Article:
Corneal transplantation (AIPG 2010)
|A||Donor > 60 yrs not allowed|
|B||Whole eye preserved in culture|
|C||Specular microscopy done for corneal endothelial count|
|D||HLA matching required|
Ref. Leibowitz Page 848
1. Option A:
a. Corneas from donors much younger than age 5 are thin, soft, and difficult to handle.
b. Corneas from donors much older than 60 years of age tend to have fewer endothelial cells than tissue from younger individuals. However, age is never a contraindieation
2. Option B
a. The scientific basis for 4oC storage – the only preservation method used during the first 40 years of eye banking.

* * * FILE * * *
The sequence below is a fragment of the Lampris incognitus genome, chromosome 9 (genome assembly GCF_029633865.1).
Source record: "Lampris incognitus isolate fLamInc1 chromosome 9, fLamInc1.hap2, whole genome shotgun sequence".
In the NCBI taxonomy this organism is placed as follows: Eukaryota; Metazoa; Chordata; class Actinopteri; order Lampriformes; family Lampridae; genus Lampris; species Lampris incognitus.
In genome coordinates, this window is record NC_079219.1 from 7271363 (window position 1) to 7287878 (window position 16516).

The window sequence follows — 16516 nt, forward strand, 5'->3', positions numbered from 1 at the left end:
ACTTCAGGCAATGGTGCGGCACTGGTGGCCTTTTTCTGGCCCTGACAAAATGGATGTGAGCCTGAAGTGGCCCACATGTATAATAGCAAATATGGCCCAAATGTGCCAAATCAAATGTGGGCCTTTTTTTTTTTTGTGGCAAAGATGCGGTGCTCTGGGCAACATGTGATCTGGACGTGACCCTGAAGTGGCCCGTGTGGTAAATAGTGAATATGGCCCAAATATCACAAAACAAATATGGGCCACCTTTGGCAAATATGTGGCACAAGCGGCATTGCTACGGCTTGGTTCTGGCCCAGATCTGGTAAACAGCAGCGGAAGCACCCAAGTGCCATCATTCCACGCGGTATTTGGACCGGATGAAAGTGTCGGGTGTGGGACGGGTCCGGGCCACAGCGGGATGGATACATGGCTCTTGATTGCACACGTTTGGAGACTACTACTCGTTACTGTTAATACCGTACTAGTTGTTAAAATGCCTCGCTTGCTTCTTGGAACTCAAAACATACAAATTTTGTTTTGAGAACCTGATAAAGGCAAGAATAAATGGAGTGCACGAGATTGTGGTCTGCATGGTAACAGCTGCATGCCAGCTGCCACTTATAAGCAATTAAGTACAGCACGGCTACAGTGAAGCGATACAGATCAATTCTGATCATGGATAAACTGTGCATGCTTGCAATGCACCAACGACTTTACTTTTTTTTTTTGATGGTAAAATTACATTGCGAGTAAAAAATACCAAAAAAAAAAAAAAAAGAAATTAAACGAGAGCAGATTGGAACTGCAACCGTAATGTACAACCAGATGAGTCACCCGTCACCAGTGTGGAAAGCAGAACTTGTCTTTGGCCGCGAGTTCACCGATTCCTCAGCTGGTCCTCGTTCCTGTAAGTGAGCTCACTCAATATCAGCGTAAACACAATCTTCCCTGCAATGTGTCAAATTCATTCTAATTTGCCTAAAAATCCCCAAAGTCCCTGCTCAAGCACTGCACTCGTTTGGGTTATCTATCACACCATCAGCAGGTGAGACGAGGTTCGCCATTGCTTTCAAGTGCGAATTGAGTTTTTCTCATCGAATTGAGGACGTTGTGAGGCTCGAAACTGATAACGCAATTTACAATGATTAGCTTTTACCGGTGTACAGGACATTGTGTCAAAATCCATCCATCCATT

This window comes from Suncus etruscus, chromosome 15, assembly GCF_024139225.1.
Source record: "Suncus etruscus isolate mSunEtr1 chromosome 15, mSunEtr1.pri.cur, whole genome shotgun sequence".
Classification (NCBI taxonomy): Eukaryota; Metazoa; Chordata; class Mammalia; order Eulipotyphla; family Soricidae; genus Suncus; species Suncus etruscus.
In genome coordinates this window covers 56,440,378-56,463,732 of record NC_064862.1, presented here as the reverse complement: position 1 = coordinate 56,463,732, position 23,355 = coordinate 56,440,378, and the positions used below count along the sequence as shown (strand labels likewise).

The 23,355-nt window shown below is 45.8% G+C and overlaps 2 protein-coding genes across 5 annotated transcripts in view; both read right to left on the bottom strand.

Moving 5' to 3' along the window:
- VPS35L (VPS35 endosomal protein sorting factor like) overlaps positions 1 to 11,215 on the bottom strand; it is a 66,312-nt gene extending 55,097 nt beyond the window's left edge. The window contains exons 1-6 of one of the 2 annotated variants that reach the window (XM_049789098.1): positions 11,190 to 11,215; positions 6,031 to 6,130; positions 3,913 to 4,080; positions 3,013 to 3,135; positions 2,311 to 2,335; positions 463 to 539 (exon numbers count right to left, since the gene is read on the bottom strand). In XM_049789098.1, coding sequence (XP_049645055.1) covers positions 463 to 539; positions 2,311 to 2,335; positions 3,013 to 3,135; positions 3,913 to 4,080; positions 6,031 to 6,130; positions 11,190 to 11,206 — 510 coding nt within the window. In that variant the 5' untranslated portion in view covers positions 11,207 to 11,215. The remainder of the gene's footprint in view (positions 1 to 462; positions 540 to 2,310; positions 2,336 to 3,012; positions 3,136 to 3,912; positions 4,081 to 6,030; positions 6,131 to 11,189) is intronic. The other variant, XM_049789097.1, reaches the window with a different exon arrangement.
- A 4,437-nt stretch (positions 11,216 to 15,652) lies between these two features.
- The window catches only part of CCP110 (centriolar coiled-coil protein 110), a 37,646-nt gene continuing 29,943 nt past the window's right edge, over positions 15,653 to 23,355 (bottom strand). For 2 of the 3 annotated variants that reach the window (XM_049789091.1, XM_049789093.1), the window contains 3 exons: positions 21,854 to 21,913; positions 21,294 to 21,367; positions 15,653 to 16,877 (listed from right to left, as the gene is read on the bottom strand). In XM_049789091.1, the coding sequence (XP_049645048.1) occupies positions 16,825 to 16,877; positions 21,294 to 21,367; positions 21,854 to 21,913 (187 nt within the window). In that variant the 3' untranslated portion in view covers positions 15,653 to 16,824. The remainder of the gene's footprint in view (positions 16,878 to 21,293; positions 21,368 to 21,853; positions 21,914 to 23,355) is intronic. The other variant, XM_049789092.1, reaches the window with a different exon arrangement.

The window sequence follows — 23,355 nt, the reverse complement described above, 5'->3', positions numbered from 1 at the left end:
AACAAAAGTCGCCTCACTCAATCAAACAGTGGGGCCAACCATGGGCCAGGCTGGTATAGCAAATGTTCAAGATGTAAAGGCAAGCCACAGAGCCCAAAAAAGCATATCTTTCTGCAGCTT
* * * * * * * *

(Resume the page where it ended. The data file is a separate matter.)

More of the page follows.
b. Storage at 4oC.
c. Soon after death.
d. Cornea with a 2 to 3 mm scleral rim is removed from the globe and is the only part of the eye that is preserved.
a. The collaborative corneal transplantation studies were a set of two multicenter clinical trails designed to investigate the efficacy of donor recipient matching of human leukocyte antigens (HLA-A, HLA-B, and HLA-DR)
b. Matching for HLA-A, HLA-B, and HLA-DR antigens had no effect on overall graft survival, the incidence or irreversible rejection, or the incidence of rejection episodes.